Interesting points in this implementation are

    1) Standard output and error redirecting.

    You can redirect standard output/error from a process anywhere you like providing these

    • RedirectStandardOutput and RedirectStandardError properties of the ProcessStartInfo instance set to true
    • UseShellExecute property of ProcessStartInfo instance set to false
    • External tool prints output and errors to standard output. For example you can not redirect output from a windows application
      however you can redirect output from a console application.

    2) Synchronous vs Asynchronous Output Reading

    Process class provides synchronous vs asynchronous reading of redirected output/error. However in implementation
    choosing between one of the methods makes a big difference.In our implementation it seems as if we have chosen synchronous
    output reading. But that is not true. Take a look at the RunTool method again. We attach to the Exited event of the
    Process instance with p.Exited += new EventHandler(p_Exited); on line 17. After implementing synchronous read in mind
    p_Exited method threw cross-thread call exception. This exception indicated two problems

    • 1- p_Exited method was called from a different thread thus indicating the operation was asynchronous
    • 2- PragmaSQL Message Service did not supported cross thread calls.

    Simply I fixed PragmaSQL Message Service to support cross thread calls by adding some Invoke() related code and that was it.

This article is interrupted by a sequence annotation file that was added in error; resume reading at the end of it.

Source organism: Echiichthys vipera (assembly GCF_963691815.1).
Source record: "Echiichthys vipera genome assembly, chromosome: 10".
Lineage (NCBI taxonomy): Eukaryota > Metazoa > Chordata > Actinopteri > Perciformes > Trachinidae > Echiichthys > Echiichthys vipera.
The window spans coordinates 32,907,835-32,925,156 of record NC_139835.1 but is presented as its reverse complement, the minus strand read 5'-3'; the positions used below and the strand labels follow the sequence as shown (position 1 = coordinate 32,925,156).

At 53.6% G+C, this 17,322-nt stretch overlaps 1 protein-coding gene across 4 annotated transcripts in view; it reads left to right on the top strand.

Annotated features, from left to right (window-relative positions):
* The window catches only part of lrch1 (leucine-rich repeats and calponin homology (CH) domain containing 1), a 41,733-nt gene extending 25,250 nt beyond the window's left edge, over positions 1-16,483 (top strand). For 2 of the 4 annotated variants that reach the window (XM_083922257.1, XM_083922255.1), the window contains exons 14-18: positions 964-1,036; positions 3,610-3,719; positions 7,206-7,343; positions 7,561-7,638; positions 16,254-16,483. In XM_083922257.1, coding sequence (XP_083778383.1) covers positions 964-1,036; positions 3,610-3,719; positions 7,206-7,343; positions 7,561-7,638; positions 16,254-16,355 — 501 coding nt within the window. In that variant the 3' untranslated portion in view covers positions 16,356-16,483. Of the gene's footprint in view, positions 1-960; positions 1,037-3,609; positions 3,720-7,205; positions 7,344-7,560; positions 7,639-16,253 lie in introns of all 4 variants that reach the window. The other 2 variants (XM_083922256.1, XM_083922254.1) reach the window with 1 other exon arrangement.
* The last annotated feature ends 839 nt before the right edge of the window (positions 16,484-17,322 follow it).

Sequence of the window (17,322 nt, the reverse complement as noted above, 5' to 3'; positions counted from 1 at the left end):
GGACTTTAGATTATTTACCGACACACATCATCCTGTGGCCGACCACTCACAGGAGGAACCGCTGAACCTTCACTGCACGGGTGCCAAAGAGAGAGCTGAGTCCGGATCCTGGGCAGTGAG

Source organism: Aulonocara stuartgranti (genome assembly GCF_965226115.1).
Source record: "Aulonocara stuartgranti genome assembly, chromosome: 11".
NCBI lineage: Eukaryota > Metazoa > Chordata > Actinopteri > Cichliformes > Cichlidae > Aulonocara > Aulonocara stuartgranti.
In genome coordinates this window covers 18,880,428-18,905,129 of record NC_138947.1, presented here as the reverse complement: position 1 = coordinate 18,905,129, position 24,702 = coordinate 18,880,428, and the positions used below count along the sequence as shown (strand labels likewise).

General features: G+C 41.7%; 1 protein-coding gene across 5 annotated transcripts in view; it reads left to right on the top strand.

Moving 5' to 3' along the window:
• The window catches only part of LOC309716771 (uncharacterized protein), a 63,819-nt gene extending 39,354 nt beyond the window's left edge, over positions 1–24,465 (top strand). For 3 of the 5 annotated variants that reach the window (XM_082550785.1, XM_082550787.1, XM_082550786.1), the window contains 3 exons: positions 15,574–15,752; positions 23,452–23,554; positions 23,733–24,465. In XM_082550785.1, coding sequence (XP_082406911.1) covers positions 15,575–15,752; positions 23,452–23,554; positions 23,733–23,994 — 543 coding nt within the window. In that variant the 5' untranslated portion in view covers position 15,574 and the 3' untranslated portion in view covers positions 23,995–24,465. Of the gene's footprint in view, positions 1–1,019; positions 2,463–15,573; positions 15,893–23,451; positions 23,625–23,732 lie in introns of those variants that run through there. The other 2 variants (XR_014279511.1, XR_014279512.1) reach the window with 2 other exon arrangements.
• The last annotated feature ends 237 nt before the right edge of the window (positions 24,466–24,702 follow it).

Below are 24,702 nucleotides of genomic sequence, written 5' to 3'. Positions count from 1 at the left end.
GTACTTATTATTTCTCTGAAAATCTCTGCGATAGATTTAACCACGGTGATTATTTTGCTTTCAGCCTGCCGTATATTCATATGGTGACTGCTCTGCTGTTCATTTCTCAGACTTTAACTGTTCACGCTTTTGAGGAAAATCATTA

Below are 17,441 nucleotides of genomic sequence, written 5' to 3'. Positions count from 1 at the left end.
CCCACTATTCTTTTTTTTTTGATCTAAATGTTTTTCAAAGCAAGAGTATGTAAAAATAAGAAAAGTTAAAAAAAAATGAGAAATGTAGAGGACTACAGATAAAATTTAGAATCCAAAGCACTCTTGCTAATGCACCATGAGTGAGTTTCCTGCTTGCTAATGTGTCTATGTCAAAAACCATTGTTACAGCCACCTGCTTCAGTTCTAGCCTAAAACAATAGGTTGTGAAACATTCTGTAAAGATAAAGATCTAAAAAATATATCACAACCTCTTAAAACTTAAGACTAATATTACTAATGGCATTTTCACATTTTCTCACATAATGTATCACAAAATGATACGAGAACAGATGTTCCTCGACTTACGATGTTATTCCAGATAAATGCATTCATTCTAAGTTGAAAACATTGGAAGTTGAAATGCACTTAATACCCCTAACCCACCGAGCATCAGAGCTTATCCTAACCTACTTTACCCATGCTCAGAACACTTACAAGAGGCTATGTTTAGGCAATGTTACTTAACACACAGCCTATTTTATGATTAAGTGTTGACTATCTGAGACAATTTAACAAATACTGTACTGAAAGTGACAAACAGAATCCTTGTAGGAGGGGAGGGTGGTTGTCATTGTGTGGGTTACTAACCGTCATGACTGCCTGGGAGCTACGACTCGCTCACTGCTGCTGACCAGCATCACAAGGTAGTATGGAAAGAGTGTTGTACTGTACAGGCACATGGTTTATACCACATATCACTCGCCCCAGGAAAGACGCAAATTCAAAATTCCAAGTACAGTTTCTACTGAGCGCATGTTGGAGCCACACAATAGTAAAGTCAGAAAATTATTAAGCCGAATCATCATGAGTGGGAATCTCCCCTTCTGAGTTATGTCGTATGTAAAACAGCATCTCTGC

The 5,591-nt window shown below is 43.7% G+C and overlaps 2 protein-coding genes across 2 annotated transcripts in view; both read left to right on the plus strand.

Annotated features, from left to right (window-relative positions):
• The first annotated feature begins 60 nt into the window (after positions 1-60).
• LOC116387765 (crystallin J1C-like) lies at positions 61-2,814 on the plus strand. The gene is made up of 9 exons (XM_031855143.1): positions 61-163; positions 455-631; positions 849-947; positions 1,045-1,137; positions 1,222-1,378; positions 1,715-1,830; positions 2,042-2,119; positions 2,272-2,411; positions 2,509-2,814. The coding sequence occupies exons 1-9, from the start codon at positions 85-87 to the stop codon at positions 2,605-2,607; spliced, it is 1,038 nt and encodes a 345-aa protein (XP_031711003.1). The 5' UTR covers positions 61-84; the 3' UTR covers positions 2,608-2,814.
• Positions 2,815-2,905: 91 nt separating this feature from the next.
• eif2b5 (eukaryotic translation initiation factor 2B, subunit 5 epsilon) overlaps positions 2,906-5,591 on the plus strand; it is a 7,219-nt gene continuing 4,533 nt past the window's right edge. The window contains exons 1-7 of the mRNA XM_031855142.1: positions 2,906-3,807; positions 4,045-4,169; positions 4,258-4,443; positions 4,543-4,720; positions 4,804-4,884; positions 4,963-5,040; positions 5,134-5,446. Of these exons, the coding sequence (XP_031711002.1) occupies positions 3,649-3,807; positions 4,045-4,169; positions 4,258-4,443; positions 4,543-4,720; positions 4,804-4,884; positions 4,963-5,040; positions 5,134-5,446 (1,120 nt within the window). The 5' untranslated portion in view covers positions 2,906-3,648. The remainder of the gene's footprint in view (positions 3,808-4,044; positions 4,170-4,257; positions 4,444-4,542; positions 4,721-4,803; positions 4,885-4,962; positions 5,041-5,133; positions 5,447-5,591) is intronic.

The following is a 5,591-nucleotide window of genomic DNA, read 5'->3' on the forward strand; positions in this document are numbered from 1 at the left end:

Conclusion

    External tool support was a general requirement for PragmaSQL. In this article we covered IC#Code Add-In support, how PragmaSQL makes use of
    IC#Code Add-In architecture, what services does PragmaSQL exposes to provide a pluggable/extendable application and some initial insight
    to PragmaSQL Add-In development with source code examples.

  • License

    This article, along with any associated source code and files, is licensed under The Code Project Open License (CPOL)

    Share

    About the Author

    Ali Ozgur
    Team Leader PragmaTouch
    Turkey Turkey
    - Software developer
    - Has BS degree in Computer Engineering
    - Has MBA degree
    - Programmed with C, C++, Delphi, T-SQL and recently C#
    - Little educational experience with Prolog
    - Feel enthusiasm about NHibernate and LINQ
    - Love to develop on Cuyahoga Web Framework
    - Developer of PragmaSQL Editor
    (Code Project Members Choice Winner for 2009 and 2010)
    - Developed JiraTouch and MoodleTouch for iPhone
    - PragmaTouch Lead (www.pragmatouch.com)
    Follow on   Twitter

    Comments and Discussions

     
    -- There are no messages in this forum --
    | Advertise | Privacy | Terms of Use | Mobile
    Web01 | 2.8.141223.1 | Last Updated 7 Dec 2007
    Article Copyright 2007 by Ali Ozgur
    Everything else Copyright © CodeProject, 1999-2014
    Layout: fixed | fluid